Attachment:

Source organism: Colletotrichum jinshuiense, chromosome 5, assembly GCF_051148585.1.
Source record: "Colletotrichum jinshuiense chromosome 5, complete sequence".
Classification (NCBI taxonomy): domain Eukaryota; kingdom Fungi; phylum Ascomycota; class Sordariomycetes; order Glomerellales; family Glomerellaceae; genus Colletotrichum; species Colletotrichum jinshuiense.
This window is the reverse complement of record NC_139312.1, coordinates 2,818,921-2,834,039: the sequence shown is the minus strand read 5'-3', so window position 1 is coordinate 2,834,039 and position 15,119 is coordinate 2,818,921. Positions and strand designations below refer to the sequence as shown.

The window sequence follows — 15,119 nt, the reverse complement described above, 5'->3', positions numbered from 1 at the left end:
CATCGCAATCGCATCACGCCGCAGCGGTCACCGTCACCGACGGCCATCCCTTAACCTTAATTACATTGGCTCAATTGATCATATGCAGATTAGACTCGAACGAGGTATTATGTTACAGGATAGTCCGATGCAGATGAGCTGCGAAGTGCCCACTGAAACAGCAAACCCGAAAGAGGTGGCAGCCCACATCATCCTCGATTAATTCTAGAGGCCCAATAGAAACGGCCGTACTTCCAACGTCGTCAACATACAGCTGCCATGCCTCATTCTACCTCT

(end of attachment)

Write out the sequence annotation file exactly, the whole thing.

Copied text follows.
Source organism: Colletotrichum jinshuiense, chromosome 5, assembly GCF_051148585.1.
Source record: "Colletotrichum jinshuiense chromosome 5, complete sequence".
Classification (NCBI taxonomy): domain Eukaryota; kingdom Fungi; phylum Ascomycota; class Sordariomycetes; order Glomerellales; family Glomerellaceae; genus Colletotrichum; species Colletotrichum jinshuiense.
This window is the reverse complement of record NC_139312.1, coordinates 2,818,921-2,834,039: the sequence shown is the minus strand read 5'-3', so window position 1 is coordinate 2,834,039 and position 15,119 is coordinate 2,818,921. Positions and strand designations below refer to the sequence as shown.

The window sequence follows — 15,119 nt, the reverse complement described above, 5'->3', positions numbered from 1 at the left end:
CATCGCAATCGCATCACGCCGCAGCGGTCACCGTCACCGACGGCCATCCCTTAACCTTAATTACATTGGCTCAATTGATCATATGCAGATTAGACTCGAACGAGGTATTATGTTACAGGATAGTCCGATGCAGATGAGCTGCGAAGTGCCCACTGAAACAGCAAACCCGAAAGAGGTGGCAGCCCACATCATCCTCGATTAATTCTAGAGGCCCAATAGAAACGGCCGTACTTCCAACGTCGTCAACATACAGCTGCCATGCCTCATTCTACCTCT